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Strand of Oaks goes from 'healing' to 'hard love'

Philly’s Tim Showalter makes it all look easy, too.

Singer/Songwriter Tim Showalter (aka Strand of Oaks) had one last warm weekend home before he was off again, doing what he does best — touring the world relentlessly since the release of his 2014 breakout album, “Heal.” “I feel as if I just put my feet up,” says Showalter about being at home after a never-ending tour that slowed long enough for him to record two versions of his brand new album “Hard Love.” “The first take just wasn’t ready,” he says. As depth-defying and mournfully emotional as “Heal” is, “Hard Love” finds Showalter rocking out and battling sadness again, but winning handily while enjoying his marriage and cherishing the relationship with a brother he nearly lost. On March 10, he returns home for a gig at Union Transfer before hitting the road again.

Knowing and loving your first three primarily acoustic recordings, what do you say to critics and listeners who only got to you with “Heal?”
I am my own worst critic, so by the time my record is done it is the past, you know? I was kind-of okay with people getting to me through “Heal” because it did seem like a debut as it sounded so radically different than my first three albums. I probably should have just changed the band’s name.

You really went through the new experience of a press mill. Everyone wanted to talk to you.
I was grateful, and of course there’s usually only one answer to each question, but I was starting to feel as if I should make up some imaginary new answers.

Where does that older material sit in your head as you rarely play any of it?
It was all so introspective and each of their own little world that is difficult putting them into my new sound. I am trying however with this tour, during sound-checks for instance. I would love to be like My Morning Jacket, who we toured with, who can seamlessly pull out anything from their back catalog and make it seem like new. Oddly enough, it was when I had one eight-day break during those shows with MMJ that I recorded the first version of “Hard Love.”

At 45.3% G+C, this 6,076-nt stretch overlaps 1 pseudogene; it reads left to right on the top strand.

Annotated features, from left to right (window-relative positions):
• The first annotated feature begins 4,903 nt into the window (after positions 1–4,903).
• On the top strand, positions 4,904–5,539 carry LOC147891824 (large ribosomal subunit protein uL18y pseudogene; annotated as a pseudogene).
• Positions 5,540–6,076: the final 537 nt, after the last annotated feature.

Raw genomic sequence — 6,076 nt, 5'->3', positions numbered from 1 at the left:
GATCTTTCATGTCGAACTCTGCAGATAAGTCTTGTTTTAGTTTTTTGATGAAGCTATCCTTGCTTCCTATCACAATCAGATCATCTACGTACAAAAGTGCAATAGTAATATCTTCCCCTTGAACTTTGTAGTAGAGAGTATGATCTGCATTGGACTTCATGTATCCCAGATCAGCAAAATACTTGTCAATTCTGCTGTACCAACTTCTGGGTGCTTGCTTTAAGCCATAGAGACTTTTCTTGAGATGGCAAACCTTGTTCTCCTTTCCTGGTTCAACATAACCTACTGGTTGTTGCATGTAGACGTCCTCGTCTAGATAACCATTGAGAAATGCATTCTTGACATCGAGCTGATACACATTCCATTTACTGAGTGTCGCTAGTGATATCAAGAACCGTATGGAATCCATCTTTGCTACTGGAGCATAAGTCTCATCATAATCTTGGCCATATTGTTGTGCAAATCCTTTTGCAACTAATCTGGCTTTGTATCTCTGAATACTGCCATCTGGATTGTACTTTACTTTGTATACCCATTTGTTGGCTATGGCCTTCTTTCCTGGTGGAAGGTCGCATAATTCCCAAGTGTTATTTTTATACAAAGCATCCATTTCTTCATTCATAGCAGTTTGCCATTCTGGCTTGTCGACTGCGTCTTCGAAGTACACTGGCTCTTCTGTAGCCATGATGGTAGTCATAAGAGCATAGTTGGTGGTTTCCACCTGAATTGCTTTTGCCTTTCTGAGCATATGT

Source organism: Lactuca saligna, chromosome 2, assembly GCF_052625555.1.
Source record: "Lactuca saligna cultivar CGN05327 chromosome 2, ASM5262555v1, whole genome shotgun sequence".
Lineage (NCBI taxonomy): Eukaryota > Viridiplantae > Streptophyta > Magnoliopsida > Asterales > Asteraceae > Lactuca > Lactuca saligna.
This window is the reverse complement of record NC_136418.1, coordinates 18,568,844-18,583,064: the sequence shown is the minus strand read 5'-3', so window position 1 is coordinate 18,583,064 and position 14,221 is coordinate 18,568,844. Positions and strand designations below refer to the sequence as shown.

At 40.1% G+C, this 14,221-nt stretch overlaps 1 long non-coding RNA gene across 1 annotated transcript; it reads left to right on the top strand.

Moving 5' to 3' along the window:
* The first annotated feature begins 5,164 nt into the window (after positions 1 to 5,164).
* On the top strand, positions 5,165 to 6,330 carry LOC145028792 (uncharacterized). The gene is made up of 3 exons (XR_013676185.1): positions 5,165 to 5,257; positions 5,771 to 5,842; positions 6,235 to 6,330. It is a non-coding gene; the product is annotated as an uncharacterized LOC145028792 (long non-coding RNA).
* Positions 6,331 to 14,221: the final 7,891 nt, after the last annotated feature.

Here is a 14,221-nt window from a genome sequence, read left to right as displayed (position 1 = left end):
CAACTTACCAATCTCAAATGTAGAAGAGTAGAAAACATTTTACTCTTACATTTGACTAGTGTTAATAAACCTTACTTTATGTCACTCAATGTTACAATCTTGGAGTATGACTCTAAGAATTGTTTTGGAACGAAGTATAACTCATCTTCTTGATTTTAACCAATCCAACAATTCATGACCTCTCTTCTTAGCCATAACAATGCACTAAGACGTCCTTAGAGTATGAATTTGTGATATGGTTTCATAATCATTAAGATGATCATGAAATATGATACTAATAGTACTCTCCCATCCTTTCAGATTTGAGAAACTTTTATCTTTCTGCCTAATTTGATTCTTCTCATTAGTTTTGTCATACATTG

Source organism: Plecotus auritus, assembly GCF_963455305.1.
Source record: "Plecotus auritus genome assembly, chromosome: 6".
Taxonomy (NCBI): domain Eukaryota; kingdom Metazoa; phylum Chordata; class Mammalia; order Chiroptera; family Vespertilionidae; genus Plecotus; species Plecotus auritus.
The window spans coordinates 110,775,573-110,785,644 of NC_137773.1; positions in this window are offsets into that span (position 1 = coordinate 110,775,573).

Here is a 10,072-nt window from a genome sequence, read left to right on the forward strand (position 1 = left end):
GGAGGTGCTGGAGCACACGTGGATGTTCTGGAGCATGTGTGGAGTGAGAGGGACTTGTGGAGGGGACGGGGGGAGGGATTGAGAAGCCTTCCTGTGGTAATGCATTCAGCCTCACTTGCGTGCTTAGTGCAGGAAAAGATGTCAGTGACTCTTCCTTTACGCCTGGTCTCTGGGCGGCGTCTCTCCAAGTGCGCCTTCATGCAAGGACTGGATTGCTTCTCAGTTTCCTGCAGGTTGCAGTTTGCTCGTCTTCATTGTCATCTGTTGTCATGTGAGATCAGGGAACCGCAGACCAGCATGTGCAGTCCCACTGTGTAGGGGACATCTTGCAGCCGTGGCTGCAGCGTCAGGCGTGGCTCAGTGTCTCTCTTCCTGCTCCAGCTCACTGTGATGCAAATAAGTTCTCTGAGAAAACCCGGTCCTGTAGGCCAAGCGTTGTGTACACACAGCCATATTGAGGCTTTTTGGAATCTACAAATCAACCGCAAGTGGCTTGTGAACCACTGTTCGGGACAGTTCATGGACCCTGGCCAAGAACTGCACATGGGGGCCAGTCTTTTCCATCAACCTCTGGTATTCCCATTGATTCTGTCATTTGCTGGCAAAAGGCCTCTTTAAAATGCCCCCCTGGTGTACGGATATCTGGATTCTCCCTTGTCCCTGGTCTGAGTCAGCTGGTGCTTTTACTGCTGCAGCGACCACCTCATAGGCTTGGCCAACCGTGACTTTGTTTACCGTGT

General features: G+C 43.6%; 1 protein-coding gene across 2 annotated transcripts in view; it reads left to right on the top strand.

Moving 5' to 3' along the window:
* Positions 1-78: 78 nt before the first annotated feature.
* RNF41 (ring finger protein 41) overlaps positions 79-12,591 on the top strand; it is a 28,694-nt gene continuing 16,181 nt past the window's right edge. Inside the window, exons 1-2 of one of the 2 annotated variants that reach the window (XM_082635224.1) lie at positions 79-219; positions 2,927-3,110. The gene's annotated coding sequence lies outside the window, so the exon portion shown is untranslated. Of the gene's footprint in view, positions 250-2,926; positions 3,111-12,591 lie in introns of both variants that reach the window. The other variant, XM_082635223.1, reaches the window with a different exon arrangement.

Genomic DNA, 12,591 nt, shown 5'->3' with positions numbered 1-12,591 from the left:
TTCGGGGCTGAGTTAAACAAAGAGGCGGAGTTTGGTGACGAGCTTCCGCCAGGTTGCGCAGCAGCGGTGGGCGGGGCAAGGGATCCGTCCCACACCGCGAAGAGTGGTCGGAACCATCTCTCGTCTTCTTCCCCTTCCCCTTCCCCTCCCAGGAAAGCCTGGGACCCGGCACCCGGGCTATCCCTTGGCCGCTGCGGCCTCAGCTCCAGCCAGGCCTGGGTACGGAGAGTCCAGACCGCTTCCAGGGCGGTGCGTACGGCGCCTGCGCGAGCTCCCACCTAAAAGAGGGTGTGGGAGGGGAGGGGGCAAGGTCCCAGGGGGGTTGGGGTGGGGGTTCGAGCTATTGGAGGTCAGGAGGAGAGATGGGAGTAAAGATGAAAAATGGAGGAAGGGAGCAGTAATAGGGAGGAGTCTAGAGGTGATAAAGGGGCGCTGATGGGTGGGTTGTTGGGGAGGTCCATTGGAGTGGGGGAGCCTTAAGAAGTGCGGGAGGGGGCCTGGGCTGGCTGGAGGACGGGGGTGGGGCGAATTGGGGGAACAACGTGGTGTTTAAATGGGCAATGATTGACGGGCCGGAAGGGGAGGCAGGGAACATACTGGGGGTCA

You just couldn’t slow your roll. What went wrong? Why didn’t you use that take?
Because though I couldn’t stop making music — that new music wasn’t ready to come out, wasn’t ready to be a record. The label, me, my friends — we all knew it wasn’t right. I should’ve used that time to stay home and pet my cats or hang with my wife. So when I did stop a few months later, I walked around Mount Airy, had coffee, hit a reset button and recorded it in Brooklyn. Plus, I had to stop writing new songs. It was becoming an excuse for me to not interact with the outside world. Sounds weird, right?

Well, you build your own prison.
I needed to make friends, learn to paint, support my wife's poetry, just be a person. From pre “Heal” through to the “Heal” tour’s end — it was five years of non-stop traveling and playing.

So “Taking Acid and Talking with My Brother” from the new album is more him than you, and not about what it sounds like, right?
Yeah, exactly. I nearly lost my younger brother John to a birth defect nobody knew about. His heart stopped while I was on tour in 2015 right between my shows at Lollapalooza and Made in America. My mom called and told me he had cardiomyopathy. He was in an induced coma at age 26, and two weeks in, we never knew. The whole time I kept thinking that I had written this sad, heartbroken album and that yet, none-of-it compared to this. Luckily he got better, completely better — but it was harder and more intense than any acid trip you’ll ever go on.

With “Heal” you made the exposed heart your calling card. Coming into new songs such as “Cry” and “Quit It,” were you trying to show that you had moved on triumphantly?
The one thing that I wanted to do with “Hard Love” — or realized after it was done — was to not be an apologist. I didn’t want to portray any victims, me or anyone else. “Cry” is not me talking, not the narrator, but everyone talking back at me. It is more of an argument than a blame. “Hard Love” is a conversation. “Quit It” is a conversation. Talking back-and-forth didn’t happen with “Heal.” That was just me yelling at the world and going ‘me-me-me.’ This time, it’s ‘you-you-you.’

If you go:

Strand of Oaks
Friday, March 10
7:30 p.m., $16-$19
Union Transfer
1026 Spring Garden
utphilly.com

 

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